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Harlingen Veteran Hopes New VA Video Conference Program Will Help Solve His Health Issues

2 years 5 months 1 day ago Tuesday, May 01 2018 May 1, 2018 May 01, 2018 3:00 PM May 01, 2018 in News

HARLINGEN – A Rio Grande Valley veteran is hoping a new video service offered by the VA will provide him better treatment.

Army veteran Ruben M. Cantu served during the mid to late 1970s carrying rounds of 200-pound projectiles. He says he now lives with the pain it caused him.

Cantu is devoted to veterans in his role as an American Legion commander in Harlingen. He wants to help veterans cope with life after the service in dealing with injuries and emotional problems.

He says he knows what they go through because his years of military service took their toll.

"I lost the hearing, tendonitis, PTSD and I got screws and rods in my back," he explains.

Cantu says he has used VA services in the Valley for treatment on these physical and mental issues since the early 1980s.

But, he says, it is tough at the VA to get the exact treatments he needs. He wants to speak with a different specialist for his various concerns.

He says he doesn't always get to see a specialist and sometimes he doesn't get to see anyone at all.

"We have about three or four doctors, but they work for a while and then they go. And so, we hire nurses and they're sometimes let go,” he explains. “And then we have staff members that are always changing and so, we're confused because one says, 'We're going to address this.’ And then all of the sudden he's gone.”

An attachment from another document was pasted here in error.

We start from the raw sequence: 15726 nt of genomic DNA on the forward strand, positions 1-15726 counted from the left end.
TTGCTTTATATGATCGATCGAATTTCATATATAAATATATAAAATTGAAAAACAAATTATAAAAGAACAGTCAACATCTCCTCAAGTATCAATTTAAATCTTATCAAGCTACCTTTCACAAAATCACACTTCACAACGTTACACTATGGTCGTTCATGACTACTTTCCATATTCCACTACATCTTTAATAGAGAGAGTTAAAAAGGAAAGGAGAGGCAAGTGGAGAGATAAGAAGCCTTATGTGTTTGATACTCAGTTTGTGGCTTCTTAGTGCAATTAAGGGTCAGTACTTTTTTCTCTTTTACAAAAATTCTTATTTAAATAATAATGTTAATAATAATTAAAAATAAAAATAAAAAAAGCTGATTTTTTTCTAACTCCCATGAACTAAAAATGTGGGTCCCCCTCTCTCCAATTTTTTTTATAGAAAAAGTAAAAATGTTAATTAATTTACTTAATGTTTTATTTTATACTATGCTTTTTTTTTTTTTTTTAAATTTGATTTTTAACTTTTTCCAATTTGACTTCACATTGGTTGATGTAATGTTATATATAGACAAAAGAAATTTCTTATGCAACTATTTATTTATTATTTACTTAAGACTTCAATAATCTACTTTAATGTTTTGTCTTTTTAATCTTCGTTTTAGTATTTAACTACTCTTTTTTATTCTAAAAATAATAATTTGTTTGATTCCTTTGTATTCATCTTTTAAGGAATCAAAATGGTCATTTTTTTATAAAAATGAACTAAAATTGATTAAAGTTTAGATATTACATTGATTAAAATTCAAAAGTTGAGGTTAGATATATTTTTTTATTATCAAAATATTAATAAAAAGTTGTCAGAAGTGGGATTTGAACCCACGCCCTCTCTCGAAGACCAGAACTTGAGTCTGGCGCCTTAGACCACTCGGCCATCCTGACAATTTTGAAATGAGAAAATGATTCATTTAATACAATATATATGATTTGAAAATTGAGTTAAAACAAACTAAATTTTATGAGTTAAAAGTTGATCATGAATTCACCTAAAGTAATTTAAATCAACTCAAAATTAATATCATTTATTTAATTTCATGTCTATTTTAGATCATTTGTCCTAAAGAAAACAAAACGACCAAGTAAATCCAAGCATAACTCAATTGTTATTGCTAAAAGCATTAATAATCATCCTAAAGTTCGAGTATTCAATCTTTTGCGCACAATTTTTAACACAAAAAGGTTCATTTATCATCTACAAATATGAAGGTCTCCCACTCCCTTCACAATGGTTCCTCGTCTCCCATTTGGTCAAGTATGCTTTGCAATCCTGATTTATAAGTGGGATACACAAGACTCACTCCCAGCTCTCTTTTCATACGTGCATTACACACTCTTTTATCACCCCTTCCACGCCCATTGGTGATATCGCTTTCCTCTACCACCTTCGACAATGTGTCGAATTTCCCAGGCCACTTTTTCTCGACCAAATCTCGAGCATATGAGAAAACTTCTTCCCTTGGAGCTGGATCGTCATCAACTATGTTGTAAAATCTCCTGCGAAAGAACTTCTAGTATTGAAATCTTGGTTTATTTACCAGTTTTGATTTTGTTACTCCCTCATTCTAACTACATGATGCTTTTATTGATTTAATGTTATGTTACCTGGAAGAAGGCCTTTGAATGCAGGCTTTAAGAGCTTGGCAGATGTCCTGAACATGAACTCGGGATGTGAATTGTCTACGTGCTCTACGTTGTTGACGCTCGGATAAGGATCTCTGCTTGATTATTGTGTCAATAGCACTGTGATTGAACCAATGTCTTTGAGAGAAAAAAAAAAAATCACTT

Cantu believes it would help his treatment for his hearing, PTSD, back and tendonitis if he could have easier access to VA specialists all over the country.

He says he just wants to be able to easily communicate with doctors thousands of miles away if they can alleviate his pain.

"It would be awesome! There's all kind of doctors around the United States and if they could participate or come veterans," says Cantu.

CHANNEL 5 NEWS reached out to the VA to see how Cantu can be helped.

Cynthia Hoyler, an Austin medical director with the government agency, says this week the VA rolled out a new user-friendly and expanded video connect communications program.

She says all a veteran has to do is set up an appointment with a VA doctor through their primary care physician, get to their personal computer, set up their video camera and video chat with the specialist online.

A specialist can ask questions over the internet, bring in information on the patient and prescribe the proper treatment from there.

Hoyler says Cantu can sign up for the new program next time he goes to his personal doctor.

"There are a range of specialties that are offered that can connect with the VA Video Connect Program. I would refer to the primary care for the plan of that," says Hoyler.

Hoyler adds the newly expanded program reaches over 4,000 VA providers across the country.

She says someone like Cantu can now set up a video call appointment with a VA specialist during his lunch break.

Hoyler says the Video Connect program is most helpful for people in rural areas of the country. Many of them have had to block off half of their day to drive all the way to the closest VA center for help.

Now, they can get help at home on their computer.

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